It’s true that Inktober has been behind us for a long time, but on the occasion of recalling this intense drawing challenge, I thought it would be worthwhile to devote one post in the “first steps” series to the ink. Creating it gives me a lot of pleasure, so I am happy to share my insights on this medium with you. We will add some technical information to support the subjective feelings with knowledge. So let’s start.
Most probably of our ink is associated with notorious calligraphy. However, what is actually the ink? And is the ink the same as fountain pen ink? The answer to the first question is now. The second issue will be dealt with later.
Don’t be affraid of ink
The ink is a water-based pigment paint – a suspension – known in ancient times, produced from soot and a binder. It used to be mainly in black, today available in a much larger color palette. It also occurs in metallic colors thanks to the use of metal particles. After drying, it gives a matte effect (metal inks are an exception). As a binder, shellac or synthetic acrylic is used, however, it is the shellac that is most widely used due to its properties. By the way, let me just mention here that shellac is a binder of natural origin, and it’s a resin secreted by female lac bug.
Usually, after drying, the ink is waterproof, but some types and colors can still be dissolved in water. Occurs in solid form – bars – especially associated with Chinese calligraphy, or in liquid form. The earliest mention of the use of ink comes from ancient Egypt and China. Everyone certainly associates Eastern Asian calligraphy, which is readily shown in almost every historical feature film. In Europe, ink appeared in the eighteenth century.
Due to its purpose and properties, the inks can be divided into two types: drawing ink and calligraphic ink. The first one, as I mentioned earlier, is usually waterproof. An exception to the rule is black ink drawing which is waterborne even after drying. For this reason, you have to be careful when combining techniques, for example with watercolor paints, because you can ruin all your work with one careless brush movement.
The second type of ink mentioned is calligraphic ink. It is less transparent than inkjet ink and can therefore be used on paper other than white. Of course, we can dilute it with water to get brighter colors. After drying, it can still be dissolved in water.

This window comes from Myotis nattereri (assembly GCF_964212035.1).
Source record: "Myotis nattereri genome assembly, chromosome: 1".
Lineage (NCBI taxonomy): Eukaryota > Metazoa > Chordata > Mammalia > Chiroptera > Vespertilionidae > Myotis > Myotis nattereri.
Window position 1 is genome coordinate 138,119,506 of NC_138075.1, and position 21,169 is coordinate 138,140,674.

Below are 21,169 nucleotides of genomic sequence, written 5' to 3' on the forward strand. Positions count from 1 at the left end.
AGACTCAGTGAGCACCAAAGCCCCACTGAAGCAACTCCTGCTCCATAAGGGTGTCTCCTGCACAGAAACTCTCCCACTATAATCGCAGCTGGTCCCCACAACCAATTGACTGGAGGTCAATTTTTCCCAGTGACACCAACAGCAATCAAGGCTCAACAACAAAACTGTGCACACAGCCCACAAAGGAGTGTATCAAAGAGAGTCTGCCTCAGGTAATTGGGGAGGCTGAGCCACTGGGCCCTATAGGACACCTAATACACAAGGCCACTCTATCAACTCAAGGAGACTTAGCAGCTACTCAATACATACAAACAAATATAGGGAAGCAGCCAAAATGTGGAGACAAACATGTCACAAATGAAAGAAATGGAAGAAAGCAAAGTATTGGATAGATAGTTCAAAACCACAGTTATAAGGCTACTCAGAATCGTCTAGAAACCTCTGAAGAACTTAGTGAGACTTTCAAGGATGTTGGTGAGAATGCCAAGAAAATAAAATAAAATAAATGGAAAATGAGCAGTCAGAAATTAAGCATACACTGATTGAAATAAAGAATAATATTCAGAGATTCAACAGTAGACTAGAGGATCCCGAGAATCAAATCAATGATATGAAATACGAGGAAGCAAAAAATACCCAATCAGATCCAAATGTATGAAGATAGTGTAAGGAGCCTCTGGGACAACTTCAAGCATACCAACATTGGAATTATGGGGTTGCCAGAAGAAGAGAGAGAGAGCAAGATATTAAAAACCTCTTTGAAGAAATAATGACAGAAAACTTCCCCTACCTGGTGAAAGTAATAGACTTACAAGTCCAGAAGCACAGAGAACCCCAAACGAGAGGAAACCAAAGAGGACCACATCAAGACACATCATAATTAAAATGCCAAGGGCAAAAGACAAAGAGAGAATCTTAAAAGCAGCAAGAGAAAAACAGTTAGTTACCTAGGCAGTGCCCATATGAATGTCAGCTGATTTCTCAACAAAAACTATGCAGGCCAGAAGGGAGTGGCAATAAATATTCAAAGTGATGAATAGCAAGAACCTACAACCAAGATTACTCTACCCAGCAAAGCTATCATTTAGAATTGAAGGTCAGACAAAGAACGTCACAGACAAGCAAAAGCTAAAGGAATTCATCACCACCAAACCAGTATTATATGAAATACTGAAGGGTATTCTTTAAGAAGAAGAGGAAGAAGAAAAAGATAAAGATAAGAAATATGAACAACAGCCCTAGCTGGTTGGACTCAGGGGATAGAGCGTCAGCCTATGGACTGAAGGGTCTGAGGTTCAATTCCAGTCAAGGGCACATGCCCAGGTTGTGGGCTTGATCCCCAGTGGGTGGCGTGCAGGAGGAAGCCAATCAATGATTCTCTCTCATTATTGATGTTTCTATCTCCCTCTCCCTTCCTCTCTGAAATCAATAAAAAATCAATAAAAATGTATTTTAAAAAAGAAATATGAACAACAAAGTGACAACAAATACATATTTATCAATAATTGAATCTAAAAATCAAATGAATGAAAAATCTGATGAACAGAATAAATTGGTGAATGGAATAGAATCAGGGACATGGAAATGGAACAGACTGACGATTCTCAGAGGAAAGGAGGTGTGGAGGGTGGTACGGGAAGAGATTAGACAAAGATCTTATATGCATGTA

One of the most recognizable ink-making companies is Winsor & Newton. I use it as well; I did my Inktober works using these inks. If you have not seen them yet, here you will find a link to my Instagram. I also encourage you to view the summaries of the challenge on YouTube, in which, in addition to speed-drawing, you will see all the work from the challenge.
Ink- how to use it
When it comes to the application method, we can apply ink using a pen with a nib, a brush or even an airbrush. I, in the occasion of Inktober, also used the Pentel Brush Pen, which has the form of a brush with a replaceable cartridge, so that we do not have to immerse it in the ink jar.
At this point I will return to the issue from the introduction, i.e. the difference between ink and fountain pen ink. Ink, unlike fountain pen ink, is an aqueous solution of a dye (not a suspension). Suitable for fountain pens and has a more uniform, light consistency. If instead of putting fountain pen ink into the ink pen, we can destroy it. Therefore, it is better to get acquainted with the purpose of a specific product.
If you’re drawing ink, it’s worth getting a paper with a heavier weight. Due to the fact that the ink is a water technique, watercolor papers are ideally suited. As with other water-based paints, apply colors best from light to dark. Despite the better cover than, for example, watercolors, the inks are also transparent, which is why the possible brightening will be very difficult, and sometimes even impossible. Although there is a white ink, but the effect of its use may not necessarily appeal to you.
As in the case of watercolors, I encourage you to try and experiment and share your work and insights in the comments under this post or on Facebook. To read in a week!